TRINIDAD AND TOBAGO HAS LOST AN OUTSPOKEN VOICE IN DARCUS HOWE
The Minister of Public Administration and Communications, the Honourable Maxie Cuffie joins the rest of the world in mourning the loss of Trinidad-born British journalist and activist, Darcus Howe.
In extending condolences to his family, Minister Cuffie described Howe as “a solitary but outspoken voice” for Trinidad and Tobago and the West Indian community who provided them with inspiration and leadership during late 1980s.
Howe worked for the Guardian newspaper but spent a great deal of his journalistic years advocating for black rights; he is also celebrated for his Channel 4 series Black on Black and a late-night current affairs programme, The Devil’s Advocate. On Saturday he died quietly at his home in Streatham, London after ailing from prostate cancer.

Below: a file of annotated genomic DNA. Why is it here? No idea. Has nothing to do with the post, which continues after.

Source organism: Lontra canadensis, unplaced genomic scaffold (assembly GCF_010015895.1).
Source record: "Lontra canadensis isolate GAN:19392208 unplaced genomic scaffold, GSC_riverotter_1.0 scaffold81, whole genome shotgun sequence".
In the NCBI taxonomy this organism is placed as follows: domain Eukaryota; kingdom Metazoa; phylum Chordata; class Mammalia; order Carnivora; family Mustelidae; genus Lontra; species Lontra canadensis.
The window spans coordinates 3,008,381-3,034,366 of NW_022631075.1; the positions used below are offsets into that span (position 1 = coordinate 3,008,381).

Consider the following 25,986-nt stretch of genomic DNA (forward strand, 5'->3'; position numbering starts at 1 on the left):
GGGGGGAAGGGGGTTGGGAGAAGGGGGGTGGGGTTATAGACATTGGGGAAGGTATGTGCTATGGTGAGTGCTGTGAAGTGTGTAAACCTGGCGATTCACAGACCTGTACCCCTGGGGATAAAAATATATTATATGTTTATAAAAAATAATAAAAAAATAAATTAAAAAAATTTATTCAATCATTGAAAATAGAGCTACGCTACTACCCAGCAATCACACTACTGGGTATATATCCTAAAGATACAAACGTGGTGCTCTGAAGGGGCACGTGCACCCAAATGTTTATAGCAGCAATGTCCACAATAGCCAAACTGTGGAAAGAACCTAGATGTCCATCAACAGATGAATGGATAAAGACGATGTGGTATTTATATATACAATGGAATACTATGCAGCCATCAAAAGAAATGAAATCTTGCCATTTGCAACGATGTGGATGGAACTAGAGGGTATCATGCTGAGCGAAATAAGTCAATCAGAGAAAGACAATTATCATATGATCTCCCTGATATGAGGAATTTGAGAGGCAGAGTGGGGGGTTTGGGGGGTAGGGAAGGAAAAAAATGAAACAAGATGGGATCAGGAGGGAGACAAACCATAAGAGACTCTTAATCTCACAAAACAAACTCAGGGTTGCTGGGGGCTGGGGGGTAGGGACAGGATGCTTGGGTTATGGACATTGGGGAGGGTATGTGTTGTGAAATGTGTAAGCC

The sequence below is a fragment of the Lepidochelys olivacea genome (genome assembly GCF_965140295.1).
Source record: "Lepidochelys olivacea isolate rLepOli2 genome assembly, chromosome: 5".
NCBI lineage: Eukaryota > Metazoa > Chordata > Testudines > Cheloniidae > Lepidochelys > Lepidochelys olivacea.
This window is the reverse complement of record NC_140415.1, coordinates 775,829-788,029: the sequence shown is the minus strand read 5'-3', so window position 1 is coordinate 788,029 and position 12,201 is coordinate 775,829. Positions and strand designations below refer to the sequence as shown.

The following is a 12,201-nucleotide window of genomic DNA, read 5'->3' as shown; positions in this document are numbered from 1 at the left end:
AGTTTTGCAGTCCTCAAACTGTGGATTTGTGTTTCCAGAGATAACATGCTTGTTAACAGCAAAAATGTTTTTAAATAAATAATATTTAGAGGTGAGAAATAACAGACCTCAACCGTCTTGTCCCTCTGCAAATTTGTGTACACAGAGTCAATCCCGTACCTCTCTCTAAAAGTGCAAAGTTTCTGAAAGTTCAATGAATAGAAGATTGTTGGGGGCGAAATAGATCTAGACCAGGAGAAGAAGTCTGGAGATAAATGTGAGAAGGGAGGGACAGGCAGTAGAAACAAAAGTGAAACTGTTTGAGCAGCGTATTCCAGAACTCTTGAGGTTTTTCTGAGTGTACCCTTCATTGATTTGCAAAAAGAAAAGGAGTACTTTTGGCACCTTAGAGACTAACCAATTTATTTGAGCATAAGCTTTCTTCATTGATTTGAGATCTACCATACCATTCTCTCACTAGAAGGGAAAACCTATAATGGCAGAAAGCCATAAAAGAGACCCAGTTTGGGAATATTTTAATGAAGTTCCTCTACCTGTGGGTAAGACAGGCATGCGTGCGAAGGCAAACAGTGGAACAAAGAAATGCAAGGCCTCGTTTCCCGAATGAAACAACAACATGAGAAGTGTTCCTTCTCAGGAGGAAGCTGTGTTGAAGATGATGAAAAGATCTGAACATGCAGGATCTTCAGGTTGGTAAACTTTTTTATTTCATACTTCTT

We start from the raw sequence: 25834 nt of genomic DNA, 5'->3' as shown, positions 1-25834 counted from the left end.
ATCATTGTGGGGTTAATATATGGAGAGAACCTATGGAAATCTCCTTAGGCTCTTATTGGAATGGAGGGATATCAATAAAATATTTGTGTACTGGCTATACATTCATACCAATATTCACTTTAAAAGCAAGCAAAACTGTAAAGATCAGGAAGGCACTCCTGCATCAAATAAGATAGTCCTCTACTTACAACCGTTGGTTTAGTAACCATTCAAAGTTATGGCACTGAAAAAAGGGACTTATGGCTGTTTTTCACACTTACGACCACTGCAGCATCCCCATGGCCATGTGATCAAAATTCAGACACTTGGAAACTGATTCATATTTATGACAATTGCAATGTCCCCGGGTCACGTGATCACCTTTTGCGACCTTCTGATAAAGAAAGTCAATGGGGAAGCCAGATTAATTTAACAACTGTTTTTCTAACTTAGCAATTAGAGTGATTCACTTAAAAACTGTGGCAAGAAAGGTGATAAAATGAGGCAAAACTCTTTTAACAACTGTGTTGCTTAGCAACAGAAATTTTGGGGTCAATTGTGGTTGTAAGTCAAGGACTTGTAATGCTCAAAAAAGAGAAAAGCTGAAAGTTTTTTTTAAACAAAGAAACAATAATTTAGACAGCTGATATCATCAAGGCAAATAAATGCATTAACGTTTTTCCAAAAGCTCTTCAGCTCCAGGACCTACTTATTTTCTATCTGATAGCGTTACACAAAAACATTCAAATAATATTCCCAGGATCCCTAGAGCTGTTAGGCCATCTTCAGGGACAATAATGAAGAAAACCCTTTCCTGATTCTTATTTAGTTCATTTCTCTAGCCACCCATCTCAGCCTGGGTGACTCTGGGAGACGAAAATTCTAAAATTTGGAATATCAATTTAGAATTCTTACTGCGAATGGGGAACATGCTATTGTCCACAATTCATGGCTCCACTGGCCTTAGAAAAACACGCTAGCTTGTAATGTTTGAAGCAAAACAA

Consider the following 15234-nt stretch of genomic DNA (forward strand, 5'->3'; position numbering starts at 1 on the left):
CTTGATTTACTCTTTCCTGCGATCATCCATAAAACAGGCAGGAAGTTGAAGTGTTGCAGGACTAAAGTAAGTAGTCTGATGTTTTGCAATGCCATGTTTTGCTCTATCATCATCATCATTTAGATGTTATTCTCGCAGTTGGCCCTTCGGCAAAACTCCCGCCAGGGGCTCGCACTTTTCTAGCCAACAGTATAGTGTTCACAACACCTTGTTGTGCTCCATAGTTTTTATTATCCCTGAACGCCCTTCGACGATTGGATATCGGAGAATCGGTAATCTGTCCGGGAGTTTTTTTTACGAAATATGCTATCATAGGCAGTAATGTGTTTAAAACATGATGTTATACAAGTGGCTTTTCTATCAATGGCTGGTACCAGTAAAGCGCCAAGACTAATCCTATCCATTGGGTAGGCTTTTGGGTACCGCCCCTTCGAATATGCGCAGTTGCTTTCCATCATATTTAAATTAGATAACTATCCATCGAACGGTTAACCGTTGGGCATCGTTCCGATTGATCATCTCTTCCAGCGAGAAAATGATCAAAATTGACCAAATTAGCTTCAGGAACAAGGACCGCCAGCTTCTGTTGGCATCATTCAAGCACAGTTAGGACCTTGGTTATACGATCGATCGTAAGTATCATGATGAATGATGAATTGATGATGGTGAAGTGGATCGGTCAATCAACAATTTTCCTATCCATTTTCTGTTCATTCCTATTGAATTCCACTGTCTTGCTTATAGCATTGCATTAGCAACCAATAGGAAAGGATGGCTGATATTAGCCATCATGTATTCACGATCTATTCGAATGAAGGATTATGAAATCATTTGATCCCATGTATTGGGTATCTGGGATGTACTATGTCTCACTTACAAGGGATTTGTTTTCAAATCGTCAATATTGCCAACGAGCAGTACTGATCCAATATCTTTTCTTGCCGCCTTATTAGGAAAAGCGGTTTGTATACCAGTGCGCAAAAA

Minister Cuffie said “he helped with the assimilation of the West Indian diaspora while staying true to his Trinidad and Tobago identity. He never forgot the country of his birth but he also embraced the wider Caribbean community in the UK in their struggles.”
Howe also served as chair of the Notting Hill Carnival.
He is described as one of the most prominent black activists of his time who adopted a quiet and less-confrontational approach to his activism. Minister Cuffie praised Howe’s dedication to country, adding said he has made an indelible mark both here at home and in the UK. Minister Cuffie said he will be an inspiration to a new generation.
Howe left for the UK in his late teens to become a lawyer. Instead, he embraced journalism and activism and became a prominent figure in the fight against racial inequality. He is the nephew of CLR James.